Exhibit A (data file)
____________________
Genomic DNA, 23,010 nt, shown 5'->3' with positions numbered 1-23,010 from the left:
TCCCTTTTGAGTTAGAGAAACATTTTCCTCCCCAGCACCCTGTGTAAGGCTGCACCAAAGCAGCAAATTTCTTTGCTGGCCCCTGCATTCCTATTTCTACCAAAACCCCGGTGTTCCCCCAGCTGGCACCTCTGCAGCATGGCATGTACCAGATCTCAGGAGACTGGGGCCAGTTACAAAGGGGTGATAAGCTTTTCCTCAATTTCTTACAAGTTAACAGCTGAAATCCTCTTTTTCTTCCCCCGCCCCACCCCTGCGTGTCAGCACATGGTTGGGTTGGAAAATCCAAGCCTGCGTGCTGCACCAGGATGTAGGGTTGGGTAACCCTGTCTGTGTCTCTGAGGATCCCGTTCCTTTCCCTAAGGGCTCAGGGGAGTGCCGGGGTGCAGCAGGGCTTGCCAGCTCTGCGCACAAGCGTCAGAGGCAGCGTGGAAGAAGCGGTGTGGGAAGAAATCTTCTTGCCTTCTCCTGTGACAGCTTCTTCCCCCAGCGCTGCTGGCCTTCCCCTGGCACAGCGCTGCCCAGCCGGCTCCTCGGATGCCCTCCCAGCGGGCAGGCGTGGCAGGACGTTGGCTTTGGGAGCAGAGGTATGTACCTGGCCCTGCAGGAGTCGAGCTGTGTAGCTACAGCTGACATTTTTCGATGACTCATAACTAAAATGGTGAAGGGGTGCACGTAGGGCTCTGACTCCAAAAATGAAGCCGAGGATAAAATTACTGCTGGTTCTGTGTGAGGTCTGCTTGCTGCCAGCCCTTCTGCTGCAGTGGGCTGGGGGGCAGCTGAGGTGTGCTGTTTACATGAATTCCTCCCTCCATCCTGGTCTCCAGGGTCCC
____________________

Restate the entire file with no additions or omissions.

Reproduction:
Genomic DNA, 23,010 nt, shown 5'->3' with positions numbered 1-23,010 from the left:
TCCCTTTTGAGTTAGAGAAACATTTTCCTCCCCAGCACCCTGTGTAAGGCTGCACCAAAGCAGCAAATTTCTTTGCTGGCCCCTGCATTCCTATTTCTACCAAAACCCCGGTGTTCCCCCAGCTGGCACCTCTGCAGCATGGCATGTACCAGATCTCAGGAGACTGGGGCCAGTTACAAAGGGGTGATAAGCTTTTCCTCAATTTCTTACAAGTTAACAGCTGAAATCCTCTTTTTCTTCCCCCGCCCCACCCCTGCGTGTCAGCACATGGTTGGGTTGGAAAATCCAAGCCTGCGTGCTGCACCAGGATGTAGGGTTGGGTAACCCTGTCTGTGTCTCTGAGGATCCCGTTCCTTTCCCTAAGGGCTCAGGGGAGTGCCGGGGTGCAGCAGGGCTTGCCAGCTCTGCGCACAAGCGTCAGAGGCAGCGTGGAAGAAGCGGTGTGGGAAGAAATCTTCTTGCCTTCTCCTGTGACAGCTTCTTCCCCCAGCGCTGCTGGCCTTCCCCTGGCACAGCGCTGCCCAGCCGGCTCCTCGGATGCCCTCCCAGCGGGCAGGCGTGGCAGGACGTTGGCTTTGGGAGCAGAGGTATGTACCTGGCCCTGCAGGAGTCGAGCTGTGTAGCTACAGCTGACATTTTTCGATGACTCATAACTAAAATGGTGAAGGGGTGCACGTAGGGCTCTGACTCCAAAAATGAAGCCGAGGATAAAATTACTGCTGGTTCTGTGTGAGGTCTGCTTGCTGCCAGCCCTTCTGCTGCAGTGGGCTGGGGGGCAGCTGAGGTGTGCTGTTTACATGAATTCCTCCCTCCATCCTGGTCTCCAGGGTCCC